The analysis of the ergodic sum rate of the ZF receiver has been widely discussed [13, 14]. However, previous works have considered systems with uncorrelated noise. In this section, we introduce a novel upper and lower bounds on the ASR of the improved ZF detector. Assuming independent decoding at the receiver, the ASR is where is the SNR of the th stream. Since the covariance matrix of (8) is the MSE of the data estimation, we have where and . When is a complex Gaussian matrix, it is well known that follows the central complex Wishart distribution. However, it is generally hard to derive the distribution of . In this case, we will use the decomposition and the first moment of the generalized variance given in [13] where is an arbitrary Hermitian positive definite matrix, are the eigenvalues of , and is defined by Let us define .

Proposition 1. The ASR of the GLS receiver in a correlated environment is upper bounded by where is Euler’s digamma function, is the th diagonal entry of , is defined as and is an matrix with elements Furthermore, the ASR is lower bounded by

Proof. The proof is based on a similar approach as that in [13, Appendix III], more specifically, by assuming instead of .

3.2. Normalized Mean Square Error

Let us define the conditioned normalized MSE (NMSE) at the ZF receiver output, given the channel matrix, as The NMSE is obtained by averaging (19) with respect to .

Proposition 2. The NMSE at the GLS receiver output in a correlated environment is lower bounded by

Proof. Since trace and expectation commute, we can write where is the th minor of and (22) is obtained from matrix properties, while (23) is obtained thanks to Jensen’s inequality since is a convex function. The proof follows by invoking a lemma form [15, Lemma 4] and a result from [13, equations (15), (46)] which give Substituting (24) into (23), we obtain (20).

3.3. Global Outage Probability

There are several definitions of the GOP which depend on the application of interest [16]. In this letter, we assume that the GOP is defined as the probability that all instantaneous SNRs fall below a fixed threshold . This means that the system is considered available if at least one of the substreams achieves the desired performance. This definition, called all-outage probability in [16], can be expressed as where .

Proposition 3. The GOP of the GLS receiver in a correlated environment is upper bounded by

Proof. We start by writing since is a strictly monotonic increasing function and using the Markov’s inequality [17] Then, we can write the following: where (29) results from Jensen’s inequality since is concave function. The bound in (26) is obtained using (24).

4. Improved ZF Receiver with Unknown

When is unknown at the receiver, we estimate the covariance matrix and use the estimator (the subscript refers to the frame length) to evaluate the feasible generalized least squares estimator (FGLS) [12] To obtain the FGLS estimator, we propose to use the following iterative process (with iterations).(1)Perform the OLS estimation .(2)Compute the residual vector for where is the hard estimate of obtained by mapping to the closest constellation point using the classical decision rule for the considered modulation.(3)Estimate by .(4)For any iteration , compute the FGLS (5)Update the residual error vector as .(6)Update the covariance matrix estimation (7)Iterate Steps (3), (4), (5), and (6).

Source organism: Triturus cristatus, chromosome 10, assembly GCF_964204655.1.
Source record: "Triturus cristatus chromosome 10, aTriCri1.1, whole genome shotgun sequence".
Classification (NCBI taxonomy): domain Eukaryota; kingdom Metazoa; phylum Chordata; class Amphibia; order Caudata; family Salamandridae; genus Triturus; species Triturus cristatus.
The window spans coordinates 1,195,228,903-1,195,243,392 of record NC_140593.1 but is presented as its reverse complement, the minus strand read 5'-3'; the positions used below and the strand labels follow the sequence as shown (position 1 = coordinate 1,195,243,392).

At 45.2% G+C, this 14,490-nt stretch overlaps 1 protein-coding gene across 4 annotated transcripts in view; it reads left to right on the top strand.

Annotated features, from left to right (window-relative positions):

When is replaced by , the Gauss-Markov theorem no longer holds [12]. This means that the estimator is not necessarily BLUE. In general, it is difficult to evaluate the statistical properties of . Monte Carlo simulations can be used to check the accuracy of the FGLS estimator.

5. Numerical Results

In this section, Monte Carlo simulations are employed to compare the OLS, GLS, and FGLS estimators and support our derivation of the bounds. We consider a MIMO system with frame size . All simulation curves are obtained over independent MIMO channel realizations. The transmitted symbols are 16-QAM modulated. The correlation coefficients are fixed to .

In Figure 1, the simulated ASR for the three detection techniques are plotted. For the FGLS case, the plotted curve is obtained after the fifth iteration. For the GLS method, the ASR obtained by the simulation is also compared against the bounds of (15) and (18). It is shown that the GLS and the FGLS outperform the OLS receiver. For higher SNRs, the ASR obtained when is unknown is nearly the same with that when is known. Furthermore, we can see that the analytical bounds exhibit a negligible difference with the simulation curves. However, the lower bound is tighter across all SNRs.

Figure 2 compares the NMSE performance of the OLS, GLS, and FGLS approaches. It shows that the lower bound of (20) works well for  dB. For the FGLS method, we have plotted the NMSE after each iteration. It can be seen that, from the first iteration to the fourth one, there is an important improvement in the NMSE. However, after the fourth iteration, the NMSE improvement is not noticeable. It is thus possible to shut down the iteration process after the fourth iteration.

The GOPs of the different receivers are plotted in Figure 3. The upper bound of (26) is also provided. The threshold is fixed in order to assure a target BER of . We can see that the upper bound of (26) is fairly tight and can well predict the GOP. At a GOP of , the GLS technique allows a significant gain of about 3 dB with respect to OLS estimator. The GOP of the FGLS receiver after the fifth iteration is close to that of the GLS.

6. Conclusion

A ZF detector is analyzed in the presence of correlated noise and doubly correlated channel. When the noise covariance matrix is known, the GLS algorithm allows a BLUE estimation of the transmitted sequence. In this case, we provide upper and lower bounds of the ASR, a lower bound of the NMSE, and an upper bound of the GOP. When the noise covariance matrix is unknown, we propose to use the iterative FGLS algorithm. Computer simulations have demonstrated the efficiency of the proposed FGLS detector which leads to a substantial improvement in the system performance. After four iterations, the FGLS performances approach those of the GLS. We have validated the derived analytic bounds by computer simulations.

Conflict of Interests

The authors declare that there is no conflict of interests regarding the publication of this paper.